Cloud, 1988 suggests writing a course around the first three or four billion years of Earth history, which he referred to as the Cryptozoic. Much of the evidence we have on conditions at those times is new and rather sketchy, but thanks in part to the astrobiology initiative, our knowledge base for the Hadean and Archean is growing rapidly. In the meantime, soft-bodied fossils from the Proterozoic have been found in shales and in chert, and fierce controversies are springing up over the nature of the early atmosphere and evidence for equatorial ice sheets.
These early eons are very exciting:
- From an Earth system standpoint because the atmosphere, hydrosphere, geosphere, and biosphere went through almost all of their major changes before the Cambrian.
- To students, because the Earth was a very different world back then. For most of that time:
- There was no breathable air
- Continents (when they emerged) were positioned in strange configurations
- Until the very end, all life was microscopic
- Oceans with rather different salts
- At one point, the whole world might have been covered with ice!
- To all scientists, because as strange as those days were, they led to modern conditions.
- The anoxic atmosphere was probably necessary for the origin and diversification of the first cells.
- The cometary impacts that are now so rare brought the early Earth extra water, making the modern Earth a wetter place than it would be otherwise.
- Much of the information is new and much of it is controversial
- This part of the past is very relevant to our future: particularly for the search for life on other planets, and the possibility of terraforming other worlds
Earth: Evolution of a Habitable World is a planetary science course covering the whole of Earth history, but with emphasis on the Precambrian and Late Quaternary.
A course that focuses on a Precambrian topic is David Reis' interdisciplinary course Wonderful Life: Genes and Evolution: which deals with evolution from 4.5 billion years ago to the Cambrian (the time of the Burgess Shale deposits).
- The formation of the Earth: one could start with the Big Bang, or the origin of the solar system. The formation of the moon and evidence for the first tides are also major events. The sun has experienced some major changes: the T-tauri winds and the gradual increase in radiation output have also affected the Earth.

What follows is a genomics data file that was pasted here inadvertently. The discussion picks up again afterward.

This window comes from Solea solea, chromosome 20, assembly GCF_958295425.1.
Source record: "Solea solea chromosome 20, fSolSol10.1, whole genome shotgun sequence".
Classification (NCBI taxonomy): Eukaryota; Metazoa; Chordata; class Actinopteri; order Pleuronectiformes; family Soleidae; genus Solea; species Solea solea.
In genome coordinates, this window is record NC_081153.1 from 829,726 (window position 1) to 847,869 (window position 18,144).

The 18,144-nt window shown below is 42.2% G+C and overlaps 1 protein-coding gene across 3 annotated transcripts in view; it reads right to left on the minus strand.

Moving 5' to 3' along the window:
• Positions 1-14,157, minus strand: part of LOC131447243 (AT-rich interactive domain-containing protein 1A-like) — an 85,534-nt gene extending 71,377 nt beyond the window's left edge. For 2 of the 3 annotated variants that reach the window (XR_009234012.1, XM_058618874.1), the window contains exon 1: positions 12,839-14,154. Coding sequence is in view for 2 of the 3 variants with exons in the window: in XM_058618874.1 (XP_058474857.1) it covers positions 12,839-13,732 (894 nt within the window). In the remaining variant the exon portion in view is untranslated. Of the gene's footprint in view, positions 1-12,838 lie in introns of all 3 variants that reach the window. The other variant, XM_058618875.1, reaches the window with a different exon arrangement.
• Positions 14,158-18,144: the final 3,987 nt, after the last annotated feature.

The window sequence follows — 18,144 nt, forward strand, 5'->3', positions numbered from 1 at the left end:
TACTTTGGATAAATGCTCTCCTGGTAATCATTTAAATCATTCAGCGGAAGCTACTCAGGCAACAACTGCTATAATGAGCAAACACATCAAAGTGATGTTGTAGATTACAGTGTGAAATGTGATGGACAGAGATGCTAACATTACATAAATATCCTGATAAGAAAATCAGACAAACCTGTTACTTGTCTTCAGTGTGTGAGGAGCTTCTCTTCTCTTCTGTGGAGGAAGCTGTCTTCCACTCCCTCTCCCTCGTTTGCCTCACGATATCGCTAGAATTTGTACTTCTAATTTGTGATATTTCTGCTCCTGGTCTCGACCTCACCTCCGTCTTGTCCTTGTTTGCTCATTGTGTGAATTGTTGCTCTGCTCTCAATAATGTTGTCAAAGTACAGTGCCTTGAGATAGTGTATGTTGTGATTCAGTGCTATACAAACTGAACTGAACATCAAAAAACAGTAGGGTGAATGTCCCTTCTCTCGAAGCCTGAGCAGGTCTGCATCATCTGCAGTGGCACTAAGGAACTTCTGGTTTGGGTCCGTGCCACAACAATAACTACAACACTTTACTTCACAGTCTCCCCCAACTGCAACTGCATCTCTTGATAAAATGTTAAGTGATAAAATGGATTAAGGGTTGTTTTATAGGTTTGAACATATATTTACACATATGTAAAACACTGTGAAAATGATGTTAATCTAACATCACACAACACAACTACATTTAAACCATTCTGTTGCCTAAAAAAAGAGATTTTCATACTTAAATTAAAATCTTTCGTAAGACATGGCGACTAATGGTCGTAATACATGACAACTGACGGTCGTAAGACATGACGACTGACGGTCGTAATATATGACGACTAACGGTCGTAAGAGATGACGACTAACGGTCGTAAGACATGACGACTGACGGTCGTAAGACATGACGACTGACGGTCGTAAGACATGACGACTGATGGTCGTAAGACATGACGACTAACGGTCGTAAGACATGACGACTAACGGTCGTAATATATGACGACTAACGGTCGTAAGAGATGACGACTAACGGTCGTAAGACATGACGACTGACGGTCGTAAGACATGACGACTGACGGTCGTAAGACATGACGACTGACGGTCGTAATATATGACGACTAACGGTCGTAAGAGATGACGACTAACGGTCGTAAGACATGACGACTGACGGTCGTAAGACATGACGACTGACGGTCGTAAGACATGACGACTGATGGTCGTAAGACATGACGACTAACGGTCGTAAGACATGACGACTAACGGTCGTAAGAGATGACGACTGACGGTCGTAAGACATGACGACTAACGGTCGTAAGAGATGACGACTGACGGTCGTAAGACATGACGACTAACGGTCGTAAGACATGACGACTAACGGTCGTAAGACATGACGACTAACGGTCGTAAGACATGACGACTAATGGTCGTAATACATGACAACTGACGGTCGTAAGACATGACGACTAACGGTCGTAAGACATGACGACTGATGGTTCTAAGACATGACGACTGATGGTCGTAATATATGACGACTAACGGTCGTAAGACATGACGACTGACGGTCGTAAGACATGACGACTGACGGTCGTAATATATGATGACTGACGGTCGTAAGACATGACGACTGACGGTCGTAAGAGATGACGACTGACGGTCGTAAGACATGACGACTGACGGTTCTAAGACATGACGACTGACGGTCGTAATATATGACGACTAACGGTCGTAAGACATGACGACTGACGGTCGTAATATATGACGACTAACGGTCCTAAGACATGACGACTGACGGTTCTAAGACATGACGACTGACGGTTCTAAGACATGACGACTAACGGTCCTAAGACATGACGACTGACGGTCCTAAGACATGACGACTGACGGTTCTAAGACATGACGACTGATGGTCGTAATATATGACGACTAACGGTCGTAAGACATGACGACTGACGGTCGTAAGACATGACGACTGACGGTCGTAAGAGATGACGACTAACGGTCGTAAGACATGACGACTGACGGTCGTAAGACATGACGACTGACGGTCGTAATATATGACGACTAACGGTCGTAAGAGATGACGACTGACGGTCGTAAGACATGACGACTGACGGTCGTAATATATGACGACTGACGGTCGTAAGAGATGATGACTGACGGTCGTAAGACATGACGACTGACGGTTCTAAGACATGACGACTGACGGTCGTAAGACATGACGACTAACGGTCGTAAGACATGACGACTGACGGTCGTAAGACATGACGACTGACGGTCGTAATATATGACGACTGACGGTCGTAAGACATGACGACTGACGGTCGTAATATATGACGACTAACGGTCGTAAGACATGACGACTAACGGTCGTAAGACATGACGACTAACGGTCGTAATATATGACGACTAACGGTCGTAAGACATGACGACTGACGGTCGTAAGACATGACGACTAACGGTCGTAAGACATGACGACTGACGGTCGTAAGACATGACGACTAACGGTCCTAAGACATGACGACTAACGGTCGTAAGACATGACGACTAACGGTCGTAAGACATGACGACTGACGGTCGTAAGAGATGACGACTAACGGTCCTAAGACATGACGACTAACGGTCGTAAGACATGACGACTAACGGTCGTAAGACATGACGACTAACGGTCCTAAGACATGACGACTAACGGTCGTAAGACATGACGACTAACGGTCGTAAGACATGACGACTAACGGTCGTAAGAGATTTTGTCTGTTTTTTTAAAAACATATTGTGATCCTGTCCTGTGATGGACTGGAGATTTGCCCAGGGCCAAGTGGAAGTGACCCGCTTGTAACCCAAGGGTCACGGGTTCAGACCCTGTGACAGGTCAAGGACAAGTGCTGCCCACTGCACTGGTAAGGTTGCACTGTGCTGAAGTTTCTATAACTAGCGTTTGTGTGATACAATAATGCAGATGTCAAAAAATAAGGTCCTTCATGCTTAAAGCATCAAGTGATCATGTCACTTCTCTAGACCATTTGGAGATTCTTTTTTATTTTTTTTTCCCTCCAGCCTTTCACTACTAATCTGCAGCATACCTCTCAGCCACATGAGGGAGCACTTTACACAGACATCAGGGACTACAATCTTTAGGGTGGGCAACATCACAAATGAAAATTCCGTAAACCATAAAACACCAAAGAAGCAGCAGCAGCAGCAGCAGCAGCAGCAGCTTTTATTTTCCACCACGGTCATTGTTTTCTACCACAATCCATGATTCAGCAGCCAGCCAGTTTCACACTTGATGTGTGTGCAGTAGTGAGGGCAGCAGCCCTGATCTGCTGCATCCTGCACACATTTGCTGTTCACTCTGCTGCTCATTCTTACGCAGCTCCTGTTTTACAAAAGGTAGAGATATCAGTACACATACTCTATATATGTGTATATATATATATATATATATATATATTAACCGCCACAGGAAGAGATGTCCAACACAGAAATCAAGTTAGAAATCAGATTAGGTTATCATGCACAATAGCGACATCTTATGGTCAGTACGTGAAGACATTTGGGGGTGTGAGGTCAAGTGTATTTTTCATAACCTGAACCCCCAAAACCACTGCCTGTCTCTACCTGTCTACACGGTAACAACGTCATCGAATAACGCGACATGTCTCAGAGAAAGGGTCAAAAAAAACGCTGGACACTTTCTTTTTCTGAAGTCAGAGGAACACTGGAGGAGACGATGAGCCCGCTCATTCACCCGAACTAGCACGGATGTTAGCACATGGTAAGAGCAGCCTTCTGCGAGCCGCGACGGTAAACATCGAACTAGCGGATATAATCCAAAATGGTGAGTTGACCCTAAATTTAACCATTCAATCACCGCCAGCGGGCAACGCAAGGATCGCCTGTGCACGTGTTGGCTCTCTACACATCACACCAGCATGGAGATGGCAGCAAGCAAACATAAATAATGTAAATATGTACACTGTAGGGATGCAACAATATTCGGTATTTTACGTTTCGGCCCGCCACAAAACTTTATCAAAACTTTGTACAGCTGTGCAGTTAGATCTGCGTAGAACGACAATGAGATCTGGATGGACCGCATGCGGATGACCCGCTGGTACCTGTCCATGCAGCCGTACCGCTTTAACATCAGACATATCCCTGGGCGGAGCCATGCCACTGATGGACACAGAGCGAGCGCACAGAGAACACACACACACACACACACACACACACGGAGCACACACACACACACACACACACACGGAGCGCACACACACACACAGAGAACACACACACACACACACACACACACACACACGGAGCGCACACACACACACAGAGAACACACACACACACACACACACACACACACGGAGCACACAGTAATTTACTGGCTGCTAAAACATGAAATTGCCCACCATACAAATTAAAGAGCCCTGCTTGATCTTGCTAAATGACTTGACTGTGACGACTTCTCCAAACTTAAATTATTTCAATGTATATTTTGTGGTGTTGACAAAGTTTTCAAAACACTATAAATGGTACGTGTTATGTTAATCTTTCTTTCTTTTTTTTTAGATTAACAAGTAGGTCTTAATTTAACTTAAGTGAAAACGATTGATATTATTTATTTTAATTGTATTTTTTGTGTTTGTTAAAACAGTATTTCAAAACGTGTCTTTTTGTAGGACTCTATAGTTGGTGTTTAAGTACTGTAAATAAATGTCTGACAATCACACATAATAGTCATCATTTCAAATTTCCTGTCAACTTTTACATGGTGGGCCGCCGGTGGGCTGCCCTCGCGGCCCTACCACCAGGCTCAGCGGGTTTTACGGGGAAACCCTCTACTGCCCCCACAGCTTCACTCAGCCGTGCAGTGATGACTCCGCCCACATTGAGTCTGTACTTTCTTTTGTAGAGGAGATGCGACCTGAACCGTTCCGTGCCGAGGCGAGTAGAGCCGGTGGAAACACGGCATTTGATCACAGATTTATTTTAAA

- The first continents: The first "continents" were very small, as it took a while for lighter rocks to accrete into continental crust and for those microcontinents to join up. Nonetheless, at least two supercontinents (Columbia and Rodinia) are thought to have formed and broken apart before the Phanerozoic. The volume and effects of meteoric and cometary impacts during the Hadean are poorly understood.
- The origin of life: Where did the first organic molecules form: in space (delivered to Earth by cometary impacts) or in undersea volcanic vents? Likewise, there is considerable debate about whether membranes, RNA, and DNA formed and replicated independently before the first cell. How long ago did the first cell form and how similar was it to modern prokaryotes? This quandary is highly relevant to our search for life elsewhere in the galaxy, even our own Solar System. Even non-Earthlike planets may host life; the Earth on which our ancestors evolved was very different from the modern Earth.
- the Oxygen Revolution: Earth's early atmosphere was low in oxygen, much like those of modern Venus and Mars (carbon dioxide and nitrogen). Banded iron formations indicate that the ocean was rich in iron salts, which would not be soluble in an oxygen-rich atmosphere. These stopped forming about 1.8 billion years ago and are buried under red beds, indicating higher levels of atmospheric oxygen. How rapid was the increase in oxygen? What was the effect on the biota? What role did plate tectonics play in the change?
- Snowball Earth: This is a hotly debated theory. There are diamictons in all continental sediments 700-600 million years old, and banded iron formations in all marine sediments of that age (the only ones since 1.8 bya). Paleomagnetic evidence shows the continents lined up at the equator, but opponents of the theory say that global glaciation would have exterminated almost all eukaryotic life.
- The Ediacaran fauna/Cambrian Explosion: The original mystery of the Cambrian Explosion was how all modern animal phyla seemed to have evolved from apparently nothing about 540 million years ago. However, we now have older fossils, including those of animals. Some of the oldest animals do not appear to belong to any modern phylum.